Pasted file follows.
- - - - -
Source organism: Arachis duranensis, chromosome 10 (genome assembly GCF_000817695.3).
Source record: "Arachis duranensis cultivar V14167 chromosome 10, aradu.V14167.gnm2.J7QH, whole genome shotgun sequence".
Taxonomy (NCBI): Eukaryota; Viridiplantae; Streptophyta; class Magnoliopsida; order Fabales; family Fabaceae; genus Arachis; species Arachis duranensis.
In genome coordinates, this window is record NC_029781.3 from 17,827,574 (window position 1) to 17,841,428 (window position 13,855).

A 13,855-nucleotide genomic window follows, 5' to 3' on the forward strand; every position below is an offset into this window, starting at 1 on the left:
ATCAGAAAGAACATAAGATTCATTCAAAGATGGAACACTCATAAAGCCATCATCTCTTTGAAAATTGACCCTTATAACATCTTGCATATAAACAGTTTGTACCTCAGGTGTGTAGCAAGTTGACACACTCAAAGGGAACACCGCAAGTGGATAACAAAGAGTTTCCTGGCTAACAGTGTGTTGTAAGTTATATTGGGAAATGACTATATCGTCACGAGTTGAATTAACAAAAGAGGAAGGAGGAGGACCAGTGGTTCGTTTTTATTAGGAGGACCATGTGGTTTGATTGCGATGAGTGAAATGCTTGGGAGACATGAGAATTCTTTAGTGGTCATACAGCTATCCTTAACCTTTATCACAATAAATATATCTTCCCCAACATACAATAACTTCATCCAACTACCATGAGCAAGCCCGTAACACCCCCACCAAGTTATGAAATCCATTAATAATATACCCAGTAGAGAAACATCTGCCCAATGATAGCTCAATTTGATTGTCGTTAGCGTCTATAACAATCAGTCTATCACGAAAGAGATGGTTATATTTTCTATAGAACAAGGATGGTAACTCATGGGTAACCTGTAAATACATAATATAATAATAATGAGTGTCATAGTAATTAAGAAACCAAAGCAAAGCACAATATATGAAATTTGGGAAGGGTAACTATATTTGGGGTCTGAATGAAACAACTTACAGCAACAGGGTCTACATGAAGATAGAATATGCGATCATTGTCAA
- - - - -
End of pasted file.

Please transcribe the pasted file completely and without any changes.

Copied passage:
Source organism: Arachis duranensis, chromosome 10 (genome assembly GCF_000817695.3).
Source record: "Arachis duranensis cultivar V14167 chromosome 10, aradu.V14167.gnm2.J7QH, whole genome shotgun sequence".
Taxonomy (NCBI): Eukaryota; Viridiplantae; Streptophyta; class Magnoliopsida; order Fabales; family Fabaceae; genus Arachis; species Arachis duranensis.
In genome coordinates, this window is record NC_029781.3 from 17,827,574 (window position 1) to 17,841,428 (window position 13,855).

A 13,855-nucleotide genomic window follows, 5' to 3' on the forward strand; every position below is an offset into this window, starting at 1 on the left:
ATCAGAAAGAACATAAGATTCATTCAAAGATGGAACACTCATAAAGCCATCATCTCTTTGAAAATTGACCCTTATAACATCTTGCATATAAACAGTTTGTACCTCAGGTGTGTAGCAAGTTGACACACTCAAAGGGAACACCGCAAGTGGATAACAAAGAGTTTCCTGGCTAACAGTGTGTTGTAAGTTATATTGGGAAATGACTATATCGTCACGAGTTGAATTAACAAAAGAGGAAGGAGGAGGACCAGTGGTTCGTTTTTATTAGGAGGACCATGTGGTTTGATTGCGATGAGTGAAATGCTTGGGAGACATGAGAATTCTTTAGTGGTCATACAGCTATCCTTAACCTTTATCACAATAAATATATCTTCCCCAACATACAATAACTTCATCCAACTACCATGAGCAAGCCCGTAACACCCCCACCAAGTTATGAAATCCATTAATAATATACCCAGTAGAGAAACATCTGCCCAATGATAGCTCAATTTGATTGTCGTTAGCGTCTATAACAATCAGTCTATCACGAAAGAGATGGTTATATTTTCTATAGAACAAGGATGGTAACTCATGGGTAACCTGTAAATACATAATATAATAATAATGAGTGTCATAGTAATTAAGAAACCAAAGCAAAGCACAATATATGAAATTTGGGAAGGGTAACTATATTTGGGGTCTGAATGAAACAACTTACAGCAACAGGGTCTACATGAAGATAGAATATGCGATCATTGTCAA